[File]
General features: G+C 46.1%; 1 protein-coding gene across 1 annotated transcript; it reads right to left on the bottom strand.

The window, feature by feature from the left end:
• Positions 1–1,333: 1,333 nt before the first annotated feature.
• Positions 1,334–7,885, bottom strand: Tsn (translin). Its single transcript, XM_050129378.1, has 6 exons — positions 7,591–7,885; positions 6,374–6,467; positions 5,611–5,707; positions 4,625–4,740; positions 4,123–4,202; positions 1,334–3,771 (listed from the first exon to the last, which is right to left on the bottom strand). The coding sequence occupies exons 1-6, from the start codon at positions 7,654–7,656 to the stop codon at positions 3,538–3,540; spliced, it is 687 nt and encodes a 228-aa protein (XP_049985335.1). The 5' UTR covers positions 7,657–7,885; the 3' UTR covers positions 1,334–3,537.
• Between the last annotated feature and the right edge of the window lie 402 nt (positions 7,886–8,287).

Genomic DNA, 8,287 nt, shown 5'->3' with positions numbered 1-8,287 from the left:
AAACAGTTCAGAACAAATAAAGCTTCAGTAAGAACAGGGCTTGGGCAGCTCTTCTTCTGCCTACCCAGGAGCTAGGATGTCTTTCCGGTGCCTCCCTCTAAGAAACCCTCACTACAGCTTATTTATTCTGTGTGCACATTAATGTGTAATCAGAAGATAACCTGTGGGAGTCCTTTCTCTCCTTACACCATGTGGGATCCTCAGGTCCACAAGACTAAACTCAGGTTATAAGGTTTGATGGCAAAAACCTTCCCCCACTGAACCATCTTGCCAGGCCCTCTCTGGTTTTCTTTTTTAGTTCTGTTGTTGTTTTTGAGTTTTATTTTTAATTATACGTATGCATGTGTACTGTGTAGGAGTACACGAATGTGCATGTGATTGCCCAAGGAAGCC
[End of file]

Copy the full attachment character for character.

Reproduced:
General features: G+C 46.1%; 1 protein-coding gene across 1 annotated transcript; it reads right to left on the bottom strand.

The window, feature by feature from the left end:
• Positions 1–1,333: 1,333 nt before the first annotated feature.
• Positions 1,334–7,885, bottom strand: Tsn (translin). Its single transcript, XM_050129378.1, has 6 exons — positions 7,591–7,885; positions 6,374–6,467; positions 5,611–5,707; positions 4,625–4,740; positions 4,123–4,202; positions 1,334–3,771 (listed from the first exon to the last, which is right to left on the bottom strand). The coding sequence occupies exons 1-6, from the start codon at positions 7,654–7,656 to the stop codon at positions 3,538–3,540; spliced, it is 687 nt and encodes a 228-aa protein (XP_049985335.1). The 5' UTR covers positions 7,657–7,885; the 3' UTR covers positions 1,334–3,537.
• Between the last annotated feature and the right edge of the window lie 402 nt (positions 7,886–8,287).

Genomic DNA, 8,287 nt, shown 5'->3' with positions numbered 1-8,287 from the left:
AAACAGTTCAGAACAAATAAAGCTTCAGTAAGAACAGGGCTTGGGCAGCTCTTCTTCTGCCTACCCAGGAGCTAGGATGTCTTTCCGGTGCCTCCCTCTAAGAAACCCTCACTACAGCTTATTTATTCTGTGTGCACATTAATGTGTAATCAGAAGATAACCTGTGGGAGTCCTTTCTCTCCTTACACCATGTGGGATCCTCAGGTCCACAAGACTAAACTCAGGTTATAAGGTTTGATGGCAAAAACCTTCCCCCACTGAACCATCTTGCCAGGCCCTCTCTGGTTTTCTTTTTTAGTTCTGTTGTTGTTTTTGAGTTTTATTTTTAATTATACGTATGCATGTGTACTGTGTAGGAGTACACGAATGTGCATGTGATTGCCCAAGGAAGCC